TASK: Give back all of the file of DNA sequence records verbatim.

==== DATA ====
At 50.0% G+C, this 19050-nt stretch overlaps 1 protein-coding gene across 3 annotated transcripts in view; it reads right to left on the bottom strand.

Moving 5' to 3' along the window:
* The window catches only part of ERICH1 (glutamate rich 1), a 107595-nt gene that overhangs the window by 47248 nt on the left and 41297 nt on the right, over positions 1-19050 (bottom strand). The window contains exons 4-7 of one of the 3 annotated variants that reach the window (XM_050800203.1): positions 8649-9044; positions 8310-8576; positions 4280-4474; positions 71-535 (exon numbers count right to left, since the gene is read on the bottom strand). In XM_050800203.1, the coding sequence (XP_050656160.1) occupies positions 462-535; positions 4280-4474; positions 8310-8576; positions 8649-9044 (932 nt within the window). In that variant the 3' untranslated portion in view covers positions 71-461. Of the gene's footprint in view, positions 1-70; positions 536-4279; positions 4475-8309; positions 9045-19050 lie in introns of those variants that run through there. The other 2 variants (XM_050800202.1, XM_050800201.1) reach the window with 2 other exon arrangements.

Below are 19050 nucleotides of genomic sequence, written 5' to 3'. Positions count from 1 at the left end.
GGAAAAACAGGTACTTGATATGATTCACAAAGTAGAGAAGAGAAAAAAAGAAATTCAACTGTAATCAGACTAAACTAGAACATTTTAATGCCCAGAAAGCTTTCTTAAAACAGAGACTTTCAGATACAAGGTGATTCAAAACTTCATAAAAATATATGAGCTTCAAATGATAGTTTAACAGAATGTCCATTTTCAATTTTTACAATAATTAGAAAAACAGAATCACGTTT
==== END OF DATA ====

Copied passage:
At 50.0% G+C, this 19050-nt stretch overlaps 1 protein-coding gene across 3 annotated transcripts in view; it reads right to left on the bottom strand.

Moving 5' to 3' along the window:
* The window catches only part of ERICH1 (glutamate rich 1), a 107595-nt gene that overhangs the window by 47248 nt on the left and 41297 nt on the right, over positions 1-19050 (bottom strand). The window contains exons 4-7 of one of the 3 annotated variants that reach the window (XM_050800203.1): positions 8649-9044; positions 8310-8576; positions 4280-4474; positions 71-535 (exon numbers count right to left, since the gene is read on the bottom strand). In XM_050800203.1, the coding sequence (XP_050656160.1) occupies positions 462-535; positions 4280-4474; positions 8310-8576; positions 8649-9044 (932 nt within the window). In that variant the 3' untranslated portion in view covers positions 71-461. Of the gene's footprint in view, positions 1-70; positions 536-4279; positions 4475-8309; positions 9045-19050 lie in introns of those variants that run through there. The other 2 variants (XM_050800202.1, XM_050800201.1) reach the window with 2 other exon arrangements.

Below are 19050 nucleotides of genomic sequence, written 5' to 3'. Positions count from 1 at the left end.
GGAAAAACAGGTACTTGATATGATTCACAAAGTAGAGAAGAGAAAAAAAGAAATTCAACTGTAATCAGACTAAACTAGAACATTTTAATGCCCAGAAAGCTTTCTTAAAACAGAGACTTTCAGATACAAGGTGATTCAAAACTTCATAAAAATATATGAGCTTCAAATGATAGTTTAACAGAATGTCCATTTTCAATTTTTACAATAATTAGAAAAACAGAATCACGTTT